Does this face look familiar? You’ve probably seen a British Shorthair cat in a book or in a movie. These kitties have really made a name for themselves! Though they are fairly rare in the US, they are very popular in the United Kingdom and have been for over 200 years.
Title Photo Credit: kishjar? via Flickr
British Shorthair History
The ancestors of the British Shorthair were bred by the Romans for their strength and ability to kill rodents. As the Roman Empire spread throughout Europe, so did the Roman soldiers and their cats. Eventually, they made their way to the British Isles and were there to stay.
During the Victorian Era, having a cat as a pet became very popular. Harrison Weir, renown for his role in starting London’s cat fancier association, was key in establishing the British Shorthair cat breed. They were shown at the very first cat show in London! However, around the beginning of the 1900’s, shorthaired cats lost much of their popularity to longhaired cats.
As is true with many cat breeds, World War II nearly wiped the British Shorthair cat breed out. British cat breeders made a concentrated effort to save the breed but had to incorporate some other breeds into the bloodline to accomplish this. The breeds they introduced included the Persian cat breed and the Chartreux cat breed. Adding these breeds allowed the longhair gene to enter the bloodline as well as a number of different colors and patterns.
Over the years, this breed has been included in many popular works of art. They are very docile cats that are easy for artists and photographers to work with. Here are just a few examples of where you may have seen them:
- The Cheshire Cat, as illustrated by Sir John Tenniel for Lewis Carroll’s Alice’s Adventures In Wonderland.
- Puss in Boots, from Puss in Boots by Charles Perrault.
- Church, from the movie adaptation of Stephen King’s Pet Sematary.
- Willow, a cat from 2010’s US Postage stamp collection.
A Big Teddy-Cat
Today the British Shorthair is nicknamed “the body builder” of cats. Its look is very similar to the American Shorthair cat breed (they may have common ancestors because of the European explorers). These medium to large cats are known for their very round features including a round face, round eyes, and rounded ears. Their chubby little cheeks make it appear as if they were smiling.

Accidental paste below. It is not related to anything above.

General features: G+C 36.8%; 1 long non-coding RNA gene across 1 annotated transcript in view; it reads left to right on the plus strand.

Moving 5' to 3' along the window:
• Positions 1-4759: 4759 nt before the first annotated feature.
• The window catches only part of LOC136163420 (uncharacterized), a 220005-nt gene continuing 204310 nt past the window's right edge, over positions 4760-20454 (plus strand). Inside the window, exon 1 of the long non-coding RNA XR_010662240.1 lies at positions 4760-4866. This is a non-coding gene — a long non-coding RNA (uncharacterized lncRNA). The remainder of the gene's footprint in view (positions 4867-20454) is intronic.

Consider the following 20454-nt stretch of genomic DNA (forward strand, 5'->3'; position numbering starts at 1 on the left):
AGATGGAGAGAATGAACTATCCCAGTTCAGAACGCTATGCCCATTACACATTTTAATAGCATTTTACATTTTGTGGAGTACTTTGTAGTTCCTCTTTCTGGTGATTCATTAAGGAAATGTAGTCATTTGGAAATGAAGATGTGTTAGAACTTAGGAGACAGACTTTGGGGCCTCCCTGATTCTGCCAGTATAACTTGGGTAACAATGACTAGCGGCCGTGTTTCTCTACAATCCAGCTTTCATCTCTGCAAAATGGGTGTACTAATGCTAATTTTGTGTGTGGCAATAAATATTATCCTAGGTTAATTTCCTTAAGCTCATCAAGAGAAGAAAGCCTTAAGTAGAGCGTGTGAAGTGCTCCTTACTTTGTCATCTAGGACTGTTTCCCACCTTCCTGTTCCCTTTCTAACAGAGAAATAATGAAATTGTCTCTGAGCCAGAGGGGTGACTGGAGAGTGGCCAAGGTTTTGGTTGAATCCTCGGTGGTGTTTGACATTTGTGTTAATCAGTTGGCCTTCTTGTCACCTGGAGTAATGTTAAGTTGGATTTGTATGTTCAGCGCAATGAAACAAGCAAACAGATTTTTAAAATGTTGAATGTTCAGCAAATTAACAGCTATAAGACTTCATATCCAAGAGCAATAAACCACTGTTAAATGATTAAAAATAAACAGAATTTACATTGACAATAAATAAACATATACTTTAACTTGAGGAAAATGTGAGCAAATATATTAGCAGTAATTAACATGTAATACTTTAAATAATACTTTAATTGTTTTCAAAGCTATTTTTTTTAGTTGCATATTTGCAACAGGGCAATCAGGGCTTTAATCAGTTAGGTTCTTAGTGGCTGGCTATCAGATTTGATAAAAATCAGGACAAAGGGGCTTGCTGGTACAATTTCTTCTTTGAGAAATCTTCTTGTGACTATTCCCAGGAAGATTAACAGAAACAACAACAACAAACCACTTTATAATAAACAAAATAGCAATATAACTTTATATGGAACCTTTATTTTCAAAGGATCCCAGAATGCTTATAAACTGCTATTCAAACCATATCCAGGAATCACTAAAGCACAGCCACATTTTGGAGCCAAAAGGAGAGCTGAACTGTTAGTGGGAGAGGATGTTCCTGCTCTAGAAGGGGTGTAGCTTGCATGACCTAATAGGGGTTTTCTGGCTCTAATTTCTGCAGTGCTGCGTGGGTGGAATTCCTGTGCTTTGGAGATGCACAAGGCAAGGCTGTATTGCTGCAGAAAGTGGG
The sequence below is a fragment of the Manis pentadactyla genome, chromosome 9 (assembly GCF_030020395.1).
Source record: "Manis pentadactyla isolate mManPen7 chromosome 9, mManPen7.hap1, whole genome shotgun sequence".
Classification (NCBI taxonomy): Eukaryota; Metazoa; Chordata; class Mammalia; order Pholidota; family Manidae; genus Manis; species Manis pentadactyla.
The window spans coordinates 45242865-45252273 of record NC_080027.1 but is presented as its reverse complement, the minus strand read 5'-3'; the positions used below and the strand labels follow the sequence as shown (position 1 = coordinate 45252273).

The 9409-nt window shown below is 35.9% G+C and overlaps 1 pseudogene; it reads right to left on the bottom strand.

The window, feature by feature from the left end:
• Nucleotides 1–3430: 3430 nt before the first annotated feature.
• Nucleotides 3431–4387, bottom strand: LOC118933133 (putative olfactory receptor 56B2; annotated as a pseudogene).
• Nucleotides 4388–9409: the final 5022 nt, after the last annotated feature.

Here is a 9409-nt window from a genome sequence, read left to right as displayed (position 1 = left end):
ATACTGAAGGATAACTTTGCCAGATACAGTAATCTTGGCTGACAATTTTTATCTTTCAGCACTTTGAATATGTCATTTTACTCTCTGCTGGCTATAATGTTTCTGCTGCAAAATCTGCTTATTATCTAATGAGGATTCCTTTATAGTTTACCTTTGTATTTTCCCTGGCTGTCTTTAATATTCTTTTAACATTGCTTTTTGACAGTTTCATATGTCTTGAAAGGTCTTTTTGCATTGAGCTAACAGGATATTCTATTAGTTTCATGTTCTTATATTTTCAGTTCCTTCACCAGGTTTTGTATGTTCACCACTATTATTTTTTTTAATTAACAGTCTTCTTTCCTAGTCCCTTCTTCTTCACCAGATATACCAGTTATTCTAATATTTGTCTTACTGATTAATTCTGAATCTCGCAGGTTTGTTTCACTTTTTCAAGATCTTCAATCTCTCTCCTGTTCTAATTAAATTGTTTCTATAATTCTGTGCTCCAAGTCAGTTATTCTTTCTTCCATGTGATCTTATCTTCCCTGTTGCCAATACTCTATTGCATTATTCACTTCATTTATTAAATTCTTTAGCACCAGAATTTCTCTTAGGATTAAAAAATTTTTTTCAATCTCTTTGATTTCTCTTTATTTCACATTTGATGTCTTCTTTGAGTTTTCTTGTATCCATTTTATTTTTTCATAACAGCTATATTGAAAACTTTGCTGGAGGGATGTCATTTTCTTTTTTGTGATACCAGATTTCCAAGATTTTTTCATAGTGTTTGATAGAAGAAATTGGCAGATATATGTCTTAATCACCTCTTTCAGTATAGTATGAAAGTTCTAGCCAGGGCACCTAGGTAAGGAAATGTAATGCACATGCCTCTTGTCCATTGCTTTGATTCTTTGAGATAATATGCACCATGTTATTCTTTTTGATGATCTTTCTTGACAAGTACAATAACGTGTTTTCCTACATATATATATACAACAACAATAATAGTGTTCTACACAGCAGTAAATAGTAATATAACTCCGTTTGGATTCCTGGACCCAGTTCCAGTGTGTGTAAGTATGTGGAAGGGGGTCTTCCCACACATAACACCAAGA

Most often, the British Shorthair is thought of has having a blue colored coat. Because of the popular blue color, the breed was first known as the British Blue. However, there are actually more than 30 potential combinations of colors and patterns for this breed. Their coat is short, thick, and dense with a warm, velvety feel.
One Popular Kitty
British Shorthair cats are generally very calm and quiet. They are very regal in their demeanor. These kitties have been called the Winston Churchill of cats because of their demeanor.
While these cats are not lap cats and don’t like to be picked up, they are very affectionate. A British Shorthair cat will be shy at first and then fall in love with the entire family rather than just one person. Females are more serious and males are more laid back.
Owners of British Shorthair cats fall in love with their clumsy clown-like antics. They get along well with other animals and with children. Easy grooming and a laid back temperament make these cats a great choice for first-time cat owners.
Happy & Healthy
There are no breed-specific health problems associated with the British Shorthair. However, the diet of these cats should be watched carefully as they love food, but not exercise. These naturally stocky cats gain weight easily and is prone to obesity.
If you are considering adding a British Shorthair kitty to your family, take a look at these adoptable cats on PetFinder!